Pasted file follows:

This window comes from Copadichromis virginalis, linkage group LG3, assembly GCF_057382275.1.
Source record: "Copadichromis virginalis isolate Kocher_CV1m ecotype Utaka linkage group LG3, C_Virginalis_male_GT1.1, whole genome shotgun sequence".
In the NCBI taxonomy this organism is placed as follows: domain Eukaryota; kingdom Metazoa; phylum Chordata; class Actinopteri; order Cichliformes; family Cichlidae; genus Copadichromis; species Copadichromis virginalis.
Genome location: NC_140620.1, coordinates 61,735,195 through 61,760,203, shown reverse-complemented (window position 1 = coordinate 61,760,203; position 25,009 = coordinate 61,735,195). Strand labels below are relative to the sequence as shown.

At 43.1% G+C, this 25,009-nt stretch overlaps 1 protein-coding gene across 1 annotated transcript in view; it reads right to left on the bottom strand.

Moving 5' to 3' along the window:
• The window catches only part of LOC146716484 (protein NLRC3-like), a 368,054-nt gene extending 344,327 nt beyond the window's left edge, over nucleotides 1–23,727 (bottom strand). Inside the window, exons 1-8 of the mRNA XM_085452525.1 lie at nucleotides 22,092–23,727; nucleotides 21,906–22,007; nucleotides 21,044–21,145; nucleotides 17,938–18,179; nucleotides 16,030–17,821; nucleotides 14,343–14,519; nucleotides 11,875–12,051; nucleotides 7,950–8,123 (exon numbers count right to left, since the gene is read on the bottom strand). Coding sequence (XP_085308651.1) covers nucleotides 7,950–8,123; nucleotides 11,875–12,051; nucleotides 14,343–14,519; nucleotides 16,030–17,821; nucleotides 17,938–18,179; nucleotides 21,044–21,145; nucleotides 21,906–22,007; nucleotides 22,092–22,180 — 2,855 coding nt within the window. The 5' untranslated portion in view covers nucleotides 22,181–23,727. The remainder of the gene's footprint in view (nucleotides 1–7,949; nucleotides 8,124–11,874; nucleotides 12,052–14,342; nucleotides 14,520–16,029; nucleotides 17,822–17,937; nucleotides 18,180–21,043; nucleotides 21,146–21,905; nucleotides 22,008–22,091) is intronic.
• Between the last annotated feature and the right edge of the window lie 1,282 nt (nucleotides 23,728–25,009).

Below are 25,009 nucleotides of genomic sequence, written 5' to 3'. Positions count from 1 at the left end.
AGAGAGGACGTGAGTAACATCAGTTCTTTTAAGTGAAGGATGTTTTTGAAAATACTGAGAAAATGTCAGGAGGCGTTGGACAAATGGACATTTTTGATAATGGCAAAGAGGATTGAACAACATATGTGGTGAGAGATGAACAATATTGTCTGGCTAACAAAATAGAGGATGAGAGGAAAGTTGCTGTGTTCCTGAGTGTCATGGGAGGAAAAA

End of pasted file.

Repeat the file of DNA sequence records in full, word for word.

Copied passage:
This window comes from Copadichromis virginalis, linkage group LG3, assembly GCF_057382275.1.
Source record: "Copadichromis virginalis isolate Kocher_CV1m ecotype Utaka linkage group LG3, C_Virginalis_male_GT1.1, whole genome shotgun sequence".
In the NCBI taxonomy this organism is placed as follows: domain Eukaryota; kingdom Metazoa; phylum Chordata; class Actinopteri; order Cichliformes; family Cichlidae; genus Copadichromis; species Copadichromis virginalis.
Genome location: NC_140620.1, coordinates 61,735,195 through 61,760,203, shown reverse-complemented (window position 1 = coordinate 61,760,203; position 25,009 = coordinate 61,735,195). Strand labels below are relative to the sequence as shown.

At 43.1% G+C, this 25,009-nt stretch overlaps 1 protein-coding gene across 1 annotated transcript in view; it reads right to left on the bottom strand.

Moving 5' to 3' along the window:
• The window catches only part of LOC146716484 (protein NLRC3-like), a 368,054-nt gene extending 344,327 nt beyond the window's left edge, over nucleotides 1–23,727 (bottom strand). Inside the window, exons 1-8 of the mRNA XM_085452525.1 lie at nucleotides 22,092–23,727; nucleotides 21,906–22,007; nucleotides 21,044–21,145; nucleotides 17,938–18,179; nucleotides 16,030–17,821; nucleotides 14,343–14,519; nucleotides 11,875–12,051; nucleotides 7,950–8,123 (exon numbers count right to left, since the gene is read on the bottom strand). Coding sequence (XP_085308651.1) covers nucleotides 7,950–8,123; nucleotides 11,875–12,051; nucleotides 14,343–14,519; nucleotides 16,030–17,821; nucleotides 17,938–18,179; nucleotides 21,044–21,145; nucleotides 21,906–22,007; nucleotides 22,092–22,180 — 2,855 coding nt within the window. The 5' untranslated portion in view covers nucleotides 22,181–23,727. The remainder of the gene's footprint in view (nucleotides 1–7,949; nucleotides 8,124–11,874; nucleotides 12,052–14,342; nucleotides 14,520–16,029; nucleotides 17,822–17,937; nucleotides 18,180–21,043; nucleotides 21,146–21,905; nucleotides 22,008–22,091) is intronic.
• Between the last annotated feature and the right edge of the window lie 1,282 nt (nucleotides 23,728–25,009).

Below are 25,009 nucleotides of genomic sequence, written 5' to 3'. Positions count from 1 at the left end.
AGAGAGGACGTGAGTAACATCAGTTCTTTTAAGTGAAGGATGTTTTTGAAAATACTGAGAAAATGTCAGGAGGCGTTGGACAAATGGACATTTTTGATAATGGCAAAGAGGATTGAACAACATATGTGGTGAGAGATGAACAATATTGTCTGGCTAACAAAATAGAGGATGAGAGGAAAGTTGCTGTGTTCCTGAGTGTCATGGGAGGAAAAA